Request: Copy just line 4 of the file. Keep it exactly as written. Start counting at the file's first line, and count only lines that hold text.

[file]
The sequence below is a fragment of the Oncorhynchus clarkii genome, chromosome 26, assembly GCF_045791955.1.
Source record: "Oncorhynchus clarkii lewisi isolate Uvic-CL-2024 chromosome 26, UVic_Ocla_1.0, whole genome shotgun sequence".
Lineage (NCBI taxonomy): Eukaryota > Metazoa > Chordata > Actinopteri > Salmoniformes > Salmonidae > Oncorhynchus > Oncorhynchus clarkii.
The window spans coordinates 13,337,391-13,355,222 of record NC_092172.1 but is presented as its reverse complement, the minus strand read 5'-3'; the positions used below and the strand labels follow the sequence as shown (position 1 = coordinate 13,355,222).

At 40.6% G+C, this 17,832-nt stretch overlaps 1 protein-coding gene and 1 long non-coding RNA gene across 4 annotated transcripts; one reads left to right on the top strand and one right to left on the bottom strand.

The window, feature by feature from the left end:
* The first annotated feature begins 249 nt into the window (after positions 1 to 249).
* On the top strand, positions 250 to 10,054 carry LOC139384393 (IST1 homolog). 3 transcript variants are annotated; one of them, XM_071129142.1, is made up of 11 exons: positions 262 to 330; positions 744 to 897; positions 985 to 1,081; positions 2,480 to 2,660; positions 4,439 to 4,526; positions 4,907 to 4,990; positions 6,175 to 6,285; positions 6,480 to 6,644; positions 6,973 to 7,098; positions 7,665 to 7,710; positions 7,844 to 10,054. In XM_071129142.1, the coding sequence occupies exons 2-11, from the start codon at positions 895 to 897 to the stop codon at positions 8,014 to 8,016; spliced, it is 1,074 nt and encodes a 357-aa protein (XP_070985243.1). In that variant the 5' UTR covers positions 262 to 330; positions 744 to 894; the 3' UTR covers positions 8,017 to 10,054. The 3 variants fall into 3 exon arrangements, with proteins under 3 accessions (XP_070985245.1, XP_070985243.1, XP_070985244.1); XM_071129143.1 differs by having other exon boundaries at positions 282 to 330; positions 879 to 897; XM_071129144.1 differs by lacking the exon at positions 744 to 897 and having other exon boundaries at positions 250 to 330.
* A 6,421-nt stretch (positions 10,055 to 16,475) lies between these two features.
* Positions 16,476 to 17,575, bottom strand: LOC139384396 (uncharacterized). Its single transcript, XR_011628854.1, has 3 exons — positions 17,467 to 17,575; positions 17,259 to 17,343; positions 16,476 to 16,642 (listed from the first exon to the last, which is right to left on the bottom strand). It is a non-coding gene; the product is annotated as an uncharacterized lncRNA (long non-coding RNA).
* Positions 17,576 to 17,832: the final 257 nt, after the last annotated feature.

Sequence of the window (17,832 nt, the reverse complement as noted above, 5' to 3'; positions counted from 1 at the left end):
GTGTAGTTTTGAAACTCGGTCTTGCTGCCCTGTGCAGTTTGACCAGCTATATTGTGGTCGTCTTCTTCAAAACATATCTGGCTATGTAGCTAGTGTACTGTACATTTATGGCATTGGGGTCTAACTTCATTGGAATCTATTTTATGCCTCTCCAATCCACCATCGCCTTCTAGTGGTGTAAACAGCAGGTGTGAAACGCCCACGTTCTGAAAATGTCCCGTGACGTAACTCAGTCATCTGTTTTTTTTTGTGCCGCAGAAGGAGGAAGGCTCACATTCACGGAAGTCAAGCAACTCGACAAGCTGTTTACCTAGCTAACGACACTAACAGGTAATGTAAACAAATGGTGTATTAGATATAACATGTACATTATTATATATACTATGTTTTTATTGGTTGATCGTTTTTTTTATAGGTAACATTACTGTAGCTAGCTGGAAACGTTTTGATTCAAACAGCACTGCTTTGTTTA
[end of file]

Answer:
The window spans coordinates 13,337,391-13,355,222 of record NC_092172.1 but is presented as its reverse complement, the minus strand read 5'-3'; the positions used below and the strand labels follow the sequence as shown (position 1 = coordinate 13,355,222).